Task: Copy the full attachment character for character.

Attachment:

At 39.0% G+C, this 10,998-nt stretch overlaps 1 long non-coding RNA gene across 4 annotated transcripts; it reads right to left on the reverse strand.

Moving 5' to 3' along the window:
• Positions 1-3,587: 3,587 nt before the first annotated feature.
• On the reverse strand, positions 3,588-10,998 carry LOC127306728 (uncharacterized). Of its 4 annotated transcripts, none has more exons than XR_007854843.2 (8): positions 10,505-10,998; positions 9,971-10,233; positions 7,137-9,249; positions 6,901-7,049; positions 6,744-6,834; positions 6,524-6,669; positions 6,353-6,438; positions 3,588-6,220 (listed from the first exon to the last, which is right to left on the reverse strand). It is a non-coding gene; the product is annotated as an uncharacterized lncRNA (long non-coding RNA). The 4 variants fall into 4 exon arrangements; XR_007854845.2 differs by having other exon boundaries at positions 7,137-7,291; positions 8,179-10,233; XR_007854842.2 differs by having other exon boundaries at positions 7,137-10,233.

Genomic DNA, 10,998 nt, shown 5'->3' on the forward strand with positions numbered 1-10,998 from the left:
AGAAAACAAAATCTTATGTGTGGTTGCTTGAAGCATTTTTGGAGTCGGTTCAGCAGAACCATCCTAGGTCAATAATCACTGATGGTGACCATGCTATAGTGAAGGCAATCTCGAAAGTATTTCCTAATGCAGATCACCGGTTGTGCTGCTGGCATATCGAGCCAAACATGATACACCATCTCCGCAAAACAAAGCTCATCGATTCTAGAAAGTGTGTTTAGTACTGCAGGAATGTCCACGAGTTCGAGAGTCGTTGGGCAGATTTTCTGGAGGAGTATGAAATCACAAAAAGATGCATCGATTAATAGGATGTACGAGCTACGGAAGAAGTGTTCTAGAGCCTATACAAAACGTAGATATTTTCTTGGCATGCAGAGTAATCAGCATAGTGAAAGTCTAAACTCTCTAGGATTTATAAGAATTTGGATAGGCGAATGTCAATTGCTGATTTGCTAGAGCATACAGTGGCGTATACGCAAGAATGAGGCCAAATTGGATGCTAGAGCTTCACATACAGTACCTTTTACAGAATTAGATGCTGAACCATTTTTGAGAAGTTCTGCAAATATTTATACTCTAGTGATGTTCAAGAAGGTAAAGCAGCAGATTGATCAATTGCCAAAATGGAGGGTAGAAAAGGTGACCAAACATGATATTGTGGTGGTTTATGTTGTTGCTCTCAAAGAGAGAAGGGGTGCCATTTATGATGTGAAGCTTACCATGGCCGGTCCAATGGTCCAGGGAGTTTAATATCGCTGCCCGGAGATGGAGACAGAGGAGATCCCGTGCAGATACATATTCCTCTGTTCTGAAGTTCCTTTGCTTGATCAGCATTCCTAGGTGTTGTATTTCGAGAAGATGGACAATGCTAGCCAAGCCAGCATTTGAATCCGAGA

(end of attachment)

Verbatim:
At 39.0% G+C, this 10,998-nt stretch overlaps 1 long non-coding RNA gene across 4 annotated transcripts; it reads right to left on the reverse strand.

Moving 5' to 3' along the window:
• Positions 1-3,587: 3,587 nt before the first annotated feature.
• On the reverse strand, positions 3,588-10,998 carry LOC127306728 (uncharacterized). Of its 4 annotated transcripts, none has more exons than XR_007854843.2 (8): positions 10,505-10,998; positions 9,971-10,233; positions 7,137-9,249; positions 6,901-7,049; positions 6,744-6,834; positions 6,524-6,669; positions 6,353-6,438; positions 3,588-6,220 (listed from the first exon to the last, which is right to left on the reverse strand). It is a non-coding gene; the product is annotated as an uncharacterized lncRNA (long non-coding RNA). The 4 variants fall into 4 exon arrangements; XR_007854845.2 differs by having other exon boundaries at positions 7,137-7,291; positions 8,179-10,233; XR_007854842.2 differs by having other exon boundaries at positions 7,137-10,233.

Genomic DNA, 10,998 nt, shown 5'->3' on the forward strand with positions numbered 1-10,998 from the left:
AGAAAACAAAATCTTATGTGTGGTTGCTTGAAGCATTTTTGGAGTCGGTTCAGCAGAACCATCCTAGGTCAATAATCACTGATGGTGACCATGCTATAGTGAAGGCAATCTCGAAAGTATTTCCTAATGCAGATCACCGGTTGTGCTGCTGGCATATCGAGCCAAACATGATACACCATCTCCGCAAAACAAAGCTCATCGATTCTAGAAAGTGTGTTTAGTACTGCAGGAATGTCCACGAGTTCGAGAGTCGTTGGGCAGATTTTCTGGAGGAGTATGAAATCACAAAAAGATGCATCGATTAATAGGATGTACGAGCTACGGAAGAAGTGTTCTAGAGCCTATACAAAACGTAGATATTTTCTTGGCATGCAGAGTAATCAGCATAGTGAAAGTCTAAACTCTCTAGGATTTATAAGAATTTGGATAGGCGAATGTCAATTGCTGATTTGCTAGAGCATACAGTGGCGTATACGCAAGAATGAGGCCAAATTGGATGCTAGAGCTTCACATACAGTACCTTTTACAGAATTAGATGCTGAACCATTTTTGAGAAGTTCTGCAAATATTTATACTCTAGTGATGTTCAAGAAGGTAAAGCAGCAGATTGATCAATTGCCAAAATGGAGGGTAGAAAAGGTGACCAAACATGATATTGTGGTGGTTTATGTTGTTGCTCTCAAAGAGAGAAGGGGTGCCATTTATGATGTGAAGCTTACCATGGCCGGTCCAATGGTCCAGGGAGTTTAATATCGCTGCCCGGAGATGGAGACAGAGGAGATCCCGTGCAGATACATATTCCTCTGTTCTGAAGTTCCTTTGCTTGATCAGCATTCCTAGGTGTTGTATTTCGAGAAGATGGACAATGCTAGCCAAGCCAGCATTTGAATCCGAGA